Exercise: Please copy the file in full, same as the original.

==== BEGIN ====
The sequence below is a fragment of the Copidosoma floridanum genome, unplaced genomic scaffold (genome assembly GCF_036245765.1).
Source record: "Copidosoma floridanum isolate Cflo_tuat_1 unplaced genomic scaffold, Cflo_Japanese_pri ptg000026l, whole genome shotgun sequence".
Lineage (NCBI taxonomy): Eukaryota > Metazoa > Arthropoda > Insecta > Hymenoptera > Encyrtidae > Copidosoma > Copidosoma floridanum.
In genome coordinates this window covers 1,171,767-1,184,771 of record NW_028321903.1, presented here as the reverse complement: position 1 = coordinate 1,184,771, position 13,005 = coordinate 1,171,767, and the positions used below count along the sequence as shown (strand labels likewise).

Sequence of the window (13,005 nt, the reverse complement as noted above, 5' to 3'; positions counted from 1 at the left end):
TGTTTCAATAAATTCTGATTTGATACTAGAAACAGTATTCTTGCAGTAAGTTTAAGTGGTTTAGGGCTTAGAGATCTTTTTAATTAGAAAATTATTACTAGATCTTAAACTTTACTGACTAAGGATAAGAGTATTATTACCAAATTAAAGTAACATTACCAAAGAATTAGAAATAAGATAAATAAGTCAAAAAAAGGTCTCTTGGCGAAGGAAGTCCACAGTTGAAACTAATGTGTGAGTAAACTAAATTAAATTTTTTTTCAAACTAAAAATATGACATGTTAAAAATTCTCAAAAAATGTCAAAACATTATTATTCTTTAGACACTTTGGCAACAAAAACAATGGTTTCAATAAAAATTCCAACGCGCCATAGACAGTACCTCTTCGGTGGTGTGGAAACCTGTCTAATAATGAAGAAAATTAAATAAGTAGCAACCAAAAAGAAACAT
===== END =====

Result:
The sequence below is a fragment of the Copidosoma floridanum genome, unplaced genomic scaffold (genome assembly GCF_036245765.1).
Source record: "Copidosoma floridanum isolate Cflo_tuat_1 unplaced genomic scaffold, Cflo_Japanese_pri ptg000026l, whole genome shotgun sequence".
Lineage (NCBI taxonomy): Eukaryota > Metazoa > Arthropoda > Insecta > Hymenoptera > Encyrtidae > Copidosoma > Copidosoma floridanum.
In genome coordinates this window covers 1,171,767-1,184,771 of record NW_028321903.1, presented here as the reverse complement: position 1 = coordinate 1,184,771, position 13,005 = coordinate 1,171,767, and the positions used below count along the sequence as shown (strand labels likewise).

Sequence of the window (13,005 nt, the reverse complement as noted above, 5' to 3'; positions counted from 1 at the left end):
TGTTTCAATAAATTCTGATTTGATACTAGAAACAGTATTCTTGCAGTAAGTTTAAGTGGTTTAGGGCTTAGAGATCTTTTTAATTAGAAAATTATTACTAGATCTTAAACTTTACTGACTAAGGATAAGAGTATTATTACCAAATTAAAGTAACATTACCAAAGAATTAGAAATAAGATAAATAAGTCAAAAAAAGGTCTCTTGGCGAAGGAAGTCCACAGTTGAAACTAATGTGTGAGTAAACTAAATTAAATTTTTTTTCAAACTAAAAATATGACATGTTAAAAATTCTCAAAAAATGTCAAAACATTATTATTCTTTAGACACTTTGGCAACAAAAACAATGGTTTCAATAAAAATTCCAACGCGCCATAGACAGTACCTCTTCGGTGGTGTGGAAACCTGTCTAATAATGAAGAAAATTAAATAAGTAGCAACCAAAAAGAAACAT